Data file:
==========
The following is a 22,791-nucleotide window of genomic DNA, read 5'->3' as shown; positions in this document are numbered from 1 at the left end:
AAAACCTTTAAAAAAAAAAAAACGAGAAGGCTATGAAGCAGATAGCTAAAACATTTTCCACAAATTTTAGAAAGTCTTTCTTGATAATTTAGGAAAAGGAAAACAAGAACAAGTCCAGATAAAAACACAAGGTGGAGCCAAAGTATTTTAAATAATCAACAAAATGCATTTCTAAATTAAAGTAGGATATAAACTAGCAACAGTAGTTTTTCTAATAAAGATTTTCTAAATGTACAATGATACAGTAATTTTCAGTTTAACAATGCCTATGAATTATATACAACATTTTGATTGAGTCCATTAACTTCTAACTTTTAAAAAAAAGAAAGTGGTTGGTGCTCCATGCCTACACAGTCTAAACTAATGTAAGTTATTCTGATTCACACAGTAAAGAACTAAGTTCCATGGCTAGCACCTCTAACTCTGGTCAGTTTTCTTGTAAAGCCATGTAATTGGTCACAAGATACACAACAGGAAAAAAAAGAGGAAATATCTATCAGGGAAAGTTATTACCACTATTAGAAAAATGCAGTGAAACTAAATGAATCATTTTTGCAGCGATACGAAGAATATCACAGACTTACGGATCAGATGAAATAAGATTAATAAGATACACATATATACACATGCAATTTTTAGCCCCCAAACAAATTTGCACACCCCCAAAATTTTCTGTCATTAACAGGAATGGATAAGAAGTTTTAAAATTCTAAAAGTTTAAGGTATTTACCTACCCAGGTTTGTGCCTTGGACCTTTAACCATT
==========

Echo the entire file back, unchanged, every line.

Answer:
The following is a 22,791-nucleotide window of genomic DNA, read 5'->3' as shown; positions in this document are numbered from 1 at the left end:
AAAACCTTTAAAAAAAAAAAAACGAGAAGGCTATGAAGCAGATAGCTAAAACATTTTCCACAAATTTTAGAAAGTCTTTCTTGATAATTTAGGAAAAGGAAAACAAGAACAAGTCCAGATAAAAACACAAGGTGGAGCCAAAGTATTTTAAATAATCAACAAAATGCATTTCTAAATTAAAGTAGGATATAAACTAGCAACAGTAGTTTTTCTAATAAAGATTTTCTAAATGTACAATGATACAGTAATTTTCAGTTTAACAATGCCTATGAATTATATACAACATTTTGATTGAGTCCATTAACTTCTAACTTTTAAAAAAAAGAAAGTGGTTGGTGCTCCATGCCTACACAGTCTAAACTAATGTAAGTTATTCTGATTCACACAGTAAAGAACTAAGTTCCATGGCTAGCACCTCTAACTCTGGTCAGTTTTCTTGTAAAGCCATGTAATTGGTCACAAGATACACAACAGGAAAAAAAAGAGGAAATATCTATCAGGGAAAGTTATTACCACTATTAGAAAAATGCAGTGAAACTAAATGAATCATTTTTGCAGCGATACGAAGAATATCACAGACTTACGGATCAGATGAAATAAGATTAATAAGATACACATATATACACATGCAATTTTTAGCCCCCAAACAAATTTGCACACCCCCAAAATTTTCTGTCATTAACAGGAATGGATAAGAAGTTTTAAAATTCTAAAAGTTTAAGGTATTTACCTACCCAGGTTTGTGCCTTGGACCTTTAACCATT